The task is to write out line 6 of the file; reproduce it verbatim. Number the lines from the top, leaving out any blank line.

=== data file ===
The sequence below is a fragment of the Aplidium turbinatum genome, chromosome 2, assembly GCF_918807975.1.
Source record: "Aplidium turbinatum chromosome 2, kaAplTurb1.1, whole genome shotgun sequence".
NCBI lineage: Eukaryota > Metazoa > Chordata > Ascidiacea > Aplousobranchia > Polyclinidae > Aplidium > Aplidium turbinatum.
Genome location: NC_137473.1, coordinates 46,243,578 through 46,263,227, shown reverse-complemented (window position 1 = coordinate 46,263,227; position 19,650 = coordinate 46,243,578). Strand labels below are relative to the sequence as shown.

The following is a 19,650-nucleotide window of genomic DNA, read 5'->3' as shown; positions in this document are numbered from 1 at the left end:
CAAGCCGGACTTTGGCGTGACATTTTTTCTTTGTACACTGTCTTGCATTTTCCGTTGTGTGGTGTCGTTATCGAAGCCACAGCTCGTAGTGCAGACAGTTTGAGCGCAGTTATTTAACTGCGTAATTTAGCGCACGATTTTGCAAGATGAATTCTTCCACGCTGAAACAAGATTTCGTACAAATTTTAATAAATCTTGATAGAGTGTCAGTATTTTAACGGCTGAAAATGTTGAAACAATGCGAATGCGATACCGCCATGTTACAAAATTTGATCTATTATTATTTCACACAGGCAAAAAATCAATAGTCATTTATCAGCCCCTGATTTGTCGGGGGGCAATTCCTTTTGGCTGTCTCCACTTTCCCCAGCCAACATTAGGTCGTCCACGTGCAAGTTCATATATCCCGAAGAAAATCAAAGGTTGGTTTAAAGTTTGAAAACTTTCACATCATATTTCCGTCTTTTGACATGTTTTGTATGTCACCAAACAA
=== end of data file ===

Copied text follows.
CAAGCCGGACTTTGGCGTGACATTTTTTCTTTGTACACTGTCTTGCATTTTCCGTTGTGTGGTGTCGTTATCGAAGCCACAGCTCGTAGTGCAGACAGTTTGAGCGCAGTTATTTAACTGCGTAATTTAGCGCACGATTTTGCAAGATGAATTCTTCCACGCTGAAACAAGATTTCGTACAAATTTTAATAAATCTTGATAGAGTGTCAGTATTTTAACGGCTGAAAATGTTGAAACAATGCGAATGCGATACCGCCATGTTACAAAATTTGATCTATTATTATTTCACACAGGCAAAAAATCAATAGTCATTTATCAGCCCCTGATTTGTCGGGGGGCAATTCCTTTTGGCTGTCTCCACTTTCCCCAGCCAACATTAGGTCGTCCACGTGCAAGTTCATATATCCCGAAGAAAATCAAAGGTTGGTTTAAAGTTTGAAAACTTTCACATCATATTTCCGTCTTTTGACATGTTTTGTATGTCACCAAACAA